This works for me. I know, though, that other people do things differently. There are many tricks to break the log jam, which is sometimes called a writer’s block. For instance there are web sites which produce a random sentence, often of the form “<subject> <verb> <object>” with maybe few random adjectives thrown for good measure. I can see how this would help, if the writer’s narrative fit the suggestion reasonably closely, but often this is not the case. (Others may be luckier than I am, of course).
I can’t say that I suffer from writer’s block, though. I’ve shelved stories for up to a decade or so, but that more because I wanted to do other things than because I can’t advance the narrative. It’s more temporary loss of enthusiasm than a block. But it does bring the narrative to a temporary halt.
Most of my stories have been or will eventually be published on Amazon and Kobobooks. Here are the links to my Author Pages.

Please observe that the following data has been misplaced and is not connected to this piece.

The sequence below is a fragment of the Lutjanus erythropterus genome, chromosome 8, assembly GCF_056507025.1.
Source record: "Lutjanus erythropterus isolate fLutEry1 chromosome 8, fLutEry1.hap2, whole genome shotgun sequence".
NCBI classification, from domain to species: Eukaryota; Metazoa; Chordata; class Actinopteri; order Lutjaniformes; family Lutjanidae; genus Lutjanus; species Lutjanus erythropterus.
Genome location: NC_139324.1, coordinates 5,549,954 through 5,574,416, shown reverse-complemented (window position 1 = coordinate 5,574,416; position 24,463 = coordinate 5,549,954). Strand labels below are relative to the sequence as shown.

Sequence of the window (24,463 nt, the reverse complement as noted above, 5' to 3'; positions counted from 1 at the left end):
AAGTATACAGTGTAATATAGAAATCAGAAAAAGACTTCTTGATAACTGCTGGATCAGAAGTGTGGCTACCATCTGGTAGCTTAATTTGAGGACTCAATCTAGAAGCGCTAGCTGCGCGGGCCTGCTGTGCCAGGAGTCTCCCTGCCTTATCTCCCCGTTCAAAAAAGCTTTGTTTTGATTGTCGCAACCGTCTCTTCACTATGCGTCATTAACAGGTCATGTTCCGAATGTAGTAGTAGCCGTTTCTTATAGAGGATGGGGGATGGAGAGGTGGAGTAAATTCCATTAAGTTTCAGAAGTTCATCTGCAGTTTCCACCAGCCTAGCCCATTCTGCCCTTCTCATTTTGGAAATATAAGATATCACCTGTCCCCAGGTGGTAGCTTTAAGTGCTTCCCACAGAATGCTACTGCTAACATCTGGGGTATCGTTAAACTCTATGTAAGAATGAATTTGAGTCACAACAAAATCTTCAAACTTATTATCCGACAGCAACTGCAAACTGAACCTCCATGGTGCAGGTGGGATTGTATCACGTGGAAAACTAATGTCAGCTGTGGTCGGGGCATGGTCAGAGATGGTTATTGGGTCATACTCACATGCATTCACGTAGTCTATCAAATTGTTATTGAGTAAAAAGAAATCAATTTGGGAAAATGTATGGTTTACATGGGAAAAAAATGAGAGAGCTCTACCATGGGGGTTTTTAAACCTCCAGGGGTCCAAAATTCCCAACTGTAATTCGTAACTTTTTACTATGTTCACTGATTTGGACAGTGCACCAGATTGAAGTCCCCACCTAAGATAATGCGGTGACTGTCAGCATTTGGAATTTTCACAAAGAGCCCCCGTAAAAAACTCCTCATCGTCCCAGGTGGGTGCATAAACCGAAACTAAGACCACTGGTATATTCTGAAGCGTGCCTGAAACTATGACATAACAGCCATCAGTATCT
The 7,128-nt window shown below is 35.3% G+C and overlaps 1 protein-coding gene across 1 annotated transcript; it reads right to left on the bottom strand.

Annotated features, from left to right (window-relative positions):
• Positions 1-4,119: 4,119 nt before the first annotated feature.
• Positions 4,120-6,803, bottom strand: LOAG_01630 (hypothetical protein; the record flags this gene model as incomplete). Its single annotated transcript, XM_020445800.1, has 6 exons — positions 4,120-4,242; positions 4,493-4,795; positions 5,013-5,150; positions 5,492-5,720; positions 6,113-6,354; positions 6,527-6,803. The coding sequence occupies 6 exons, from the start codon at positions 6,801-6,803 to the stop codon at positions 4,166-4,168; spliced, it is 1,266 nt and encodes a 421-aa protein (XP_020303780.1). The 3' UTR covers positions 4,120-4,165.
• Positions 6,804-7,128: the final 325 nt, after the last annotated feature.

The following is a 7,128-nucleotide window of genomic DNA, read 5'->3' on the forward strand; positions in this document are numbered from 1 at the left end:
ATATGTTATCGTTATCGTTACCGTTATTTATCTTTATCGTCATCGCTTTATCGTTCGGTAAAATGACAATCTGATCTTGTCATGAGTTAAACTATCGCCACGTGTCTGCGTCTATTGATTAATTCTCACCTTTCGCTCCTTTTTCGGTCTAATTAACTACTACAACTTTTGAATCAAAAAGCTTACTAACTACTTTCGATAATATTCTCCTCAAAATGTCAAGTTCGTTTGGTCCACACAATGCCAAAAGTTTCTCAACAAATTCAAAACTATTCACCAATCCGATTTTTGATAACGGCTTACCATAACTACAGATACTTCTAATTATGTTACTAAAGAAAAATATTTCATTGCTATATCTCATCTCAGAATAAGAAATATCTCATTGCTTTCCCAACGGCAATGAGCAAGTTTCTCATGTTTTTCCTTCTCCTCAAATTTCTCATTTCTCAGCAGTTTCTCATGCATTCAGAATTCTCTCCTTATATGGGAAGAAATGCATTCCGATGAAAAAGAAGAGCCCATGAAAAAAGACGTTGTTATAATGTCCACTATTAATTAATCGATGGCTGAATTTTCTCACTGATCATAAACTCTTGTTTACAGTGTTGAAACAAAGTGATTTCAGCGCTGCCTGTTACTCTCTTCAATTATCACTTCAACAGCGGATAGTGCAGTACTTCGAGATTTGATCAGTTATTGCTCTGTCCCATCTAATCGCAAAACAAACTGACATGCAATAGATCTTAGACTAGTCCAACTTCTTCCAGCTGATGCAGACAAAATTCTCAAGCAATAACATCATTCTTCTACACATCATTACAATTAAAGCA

Idris was a dragon. Not a huge, fierce, fire-breathing dragon. No, Idris was a tiny, two weeks out of the egg, baby dragon, who had lost his mother. Fortunately Idris had met a young human, Jim, who was on the run, though he’d committed no crime. Jim didn’t know how to return Idris to his mother, but fortunately he had a plan.
How do you stop mankind from wiping itself out through constant war? Why, you form a special team to use their talents to change the mindset of the leaders and persuade them that diplomacy and trade are a better answer to conflict than constant war. If that isn’t enough there’s one other course of action that will bring peace to a troubled world.